Linked data “[uses] the Web to connect related data that wasn't previously linked, or using the Web to lower the barriers to linking data currently linked using other methods.” Linked Data sits at the top of a five-star tiered deployment scheme proposed by Berners-Lee that describes how accessible data is, as below.
Linked Data relies on the W3C’s Resource Description Framework (RDF) standard for its essential structure, which provides the basis for the fourth tier of Berner-Lee’s 5-star deployment scheme. Designed for conveying descriptions of Web resources, the RDF data model supports simple three-part propositions called triples (serialization), consisting of a Subject, a Predicate, and an Object. Each triple asserts a relationship (Predicate) between the Subject and the Object. RDF is dependent on identifiers (URIs) to accurately and unambiguously identify subjects and objects that are resources. RDF is also dependent on well-defined vocabularies and ontologies that enumerate unambiguous, meaningful predicates.
While libraries have been collecting and providing access to rich and unique resources, those resources are often inaccessible on the web. Linked data and semantic web technologies could do:
The library community has been experimenting with Linked Data in two different ways: Schema.org, as led by the web community and OCLC, and BibFrame, as led by the Library of Congress. These two approaches have similarities and differences in approach, i.e., while BibFrame focuses on data creation and management, Schema.org focuses on data discovery in a web environment.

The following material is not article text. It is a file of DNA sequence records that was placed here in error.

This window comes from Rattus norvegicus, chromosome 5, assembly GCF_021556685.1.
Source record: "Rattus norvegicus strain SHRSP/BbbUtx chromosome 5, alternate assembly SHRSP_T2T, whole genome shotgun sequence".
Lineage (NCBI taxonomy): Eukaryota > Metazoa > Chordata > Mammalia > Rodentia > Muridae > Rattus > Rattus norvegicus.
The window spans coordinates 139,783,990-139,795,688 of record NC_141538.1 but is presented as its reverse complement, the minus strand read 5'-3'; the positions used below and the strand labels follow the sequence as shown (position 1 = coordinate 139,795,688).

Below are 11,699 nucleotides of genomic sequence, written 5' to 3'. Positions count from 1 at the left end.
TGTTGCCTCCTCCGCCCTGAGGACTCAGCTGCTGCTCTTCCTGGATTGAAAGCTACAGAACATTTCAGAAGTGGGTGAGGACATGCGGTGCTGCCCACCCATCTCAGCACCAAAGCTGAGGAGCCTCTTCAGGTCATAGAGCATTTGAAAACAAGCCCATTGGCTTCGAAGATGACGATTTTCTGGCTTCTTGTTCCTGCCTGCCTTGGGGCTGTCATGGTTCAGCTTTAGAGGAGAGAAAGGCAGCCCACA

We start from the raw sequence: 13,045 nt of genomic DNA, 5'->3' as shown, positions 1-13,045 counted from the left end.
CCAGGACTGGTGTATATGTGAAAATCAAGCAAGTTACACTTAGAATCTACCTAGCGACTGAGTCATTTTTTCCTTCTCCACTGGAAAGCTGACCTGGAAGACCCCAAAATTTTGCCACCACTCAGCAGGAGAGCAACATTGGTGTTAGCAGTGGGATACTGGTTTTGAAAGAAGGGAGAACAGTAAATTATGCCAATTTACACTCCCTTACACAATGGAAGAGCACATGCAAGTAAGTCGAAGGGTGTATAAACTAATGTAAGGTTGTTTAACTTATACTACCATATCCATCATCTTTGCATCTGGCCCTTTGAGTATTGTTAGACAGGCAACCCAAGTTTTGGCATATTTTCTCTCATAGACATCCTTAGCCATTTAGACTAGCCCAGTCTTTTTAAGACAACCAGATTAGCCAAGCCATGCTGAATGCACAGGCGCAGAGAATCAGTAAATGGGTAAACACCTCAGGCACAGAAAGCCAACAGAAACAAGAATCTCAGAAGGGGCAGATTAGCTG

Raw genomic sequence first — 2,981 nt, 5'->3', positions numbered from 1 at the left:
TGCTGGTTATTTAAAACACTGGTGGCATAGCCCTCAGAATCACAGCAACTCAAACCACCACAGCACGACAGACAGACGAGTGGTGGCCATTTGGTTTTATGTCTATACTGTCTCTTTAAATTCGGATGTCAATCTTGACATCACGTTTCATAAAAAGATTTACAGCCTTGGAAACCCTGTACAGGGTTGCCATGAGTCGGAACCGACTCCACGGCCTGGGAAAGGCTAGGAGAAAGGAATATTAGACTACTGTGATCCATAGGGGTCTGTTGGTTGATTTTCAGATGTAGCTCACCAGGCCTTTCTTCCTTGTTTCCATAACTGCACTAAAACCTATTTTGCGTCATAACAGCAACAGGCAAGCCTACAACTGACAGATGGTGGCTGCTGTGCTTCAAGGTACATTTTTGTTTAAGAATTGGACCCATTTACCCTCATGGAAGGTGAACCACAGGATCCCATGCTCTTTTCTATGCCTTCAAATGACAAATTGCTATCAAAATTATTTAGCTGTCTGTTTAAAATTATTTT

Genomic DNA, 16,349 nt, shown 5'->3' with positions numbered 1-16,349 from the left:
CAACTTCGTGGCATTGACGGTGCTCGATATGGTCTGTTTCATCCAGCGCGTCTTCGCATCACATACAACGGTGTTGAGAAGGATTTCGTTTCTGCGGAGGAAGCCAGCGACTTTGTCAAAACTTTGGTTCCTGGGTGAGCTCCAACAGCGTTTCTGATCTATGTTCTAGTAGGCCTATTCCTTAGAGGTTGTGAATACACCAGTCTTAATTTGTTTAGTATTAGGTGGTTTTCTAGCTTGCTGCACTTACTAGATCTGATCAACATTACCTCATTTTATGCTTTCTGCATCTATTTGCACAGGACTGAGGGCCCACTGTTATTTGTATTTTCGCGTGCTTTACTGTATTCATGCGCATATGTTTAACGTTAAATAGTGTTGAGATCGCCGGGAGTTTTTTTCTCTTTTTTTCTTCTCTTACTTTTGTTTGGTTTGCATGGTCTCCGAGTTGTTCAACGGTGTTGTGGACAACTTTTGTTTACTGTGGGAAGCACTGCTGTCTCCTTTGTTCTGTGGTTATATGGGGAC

Developed in collaboration with and under the sponsorship of major web search engine providers (i.e., Google, Yahoo!, and the Microsoft Corporation), the semantics of Schema.org have gained good traction within the broader web community. Within a year of its introduction in June 2011, one researcher reported that 7%-10% of pages being indexed by major search engines contained Schema.org markup (Wallis 2012). For this reason, OCLC published all of its catalog records as linked data using Schema.org in 2012. Schema.org supports communities in creating extensions consistent with subclasses and vocabularies in addition to a core to meet each specific community’s needs. The library community has Bibliographic Extensions to support library specific vocabularies, including Audiobook, Thesis, ComicStory, and workTranslation.
Initiated by the Library of Congress, BibFrame was developed to ensure “retaining as much as possible the robust and beneficial aspects of the historic format” being used in the library domain (Library of Congress 2012). Like most LOD-compliant ontologies, Bibframe provides both a data model against which information retrieval systems can be designed, and a vocabulary that defines the objects and relationships of interest in complex metadata descriptions like MARC records. Bibframe also applies many of the principles that emerged from IFLA’s Functional Requirements for Bibliographic Records (FRBR) framework (IFLA 1998) which under ideal circumstances provide a set of powerful abstractions that allow various editions and versions of books and similar information objects to be linked at several levels of intellectual distinction.
Ongoing research project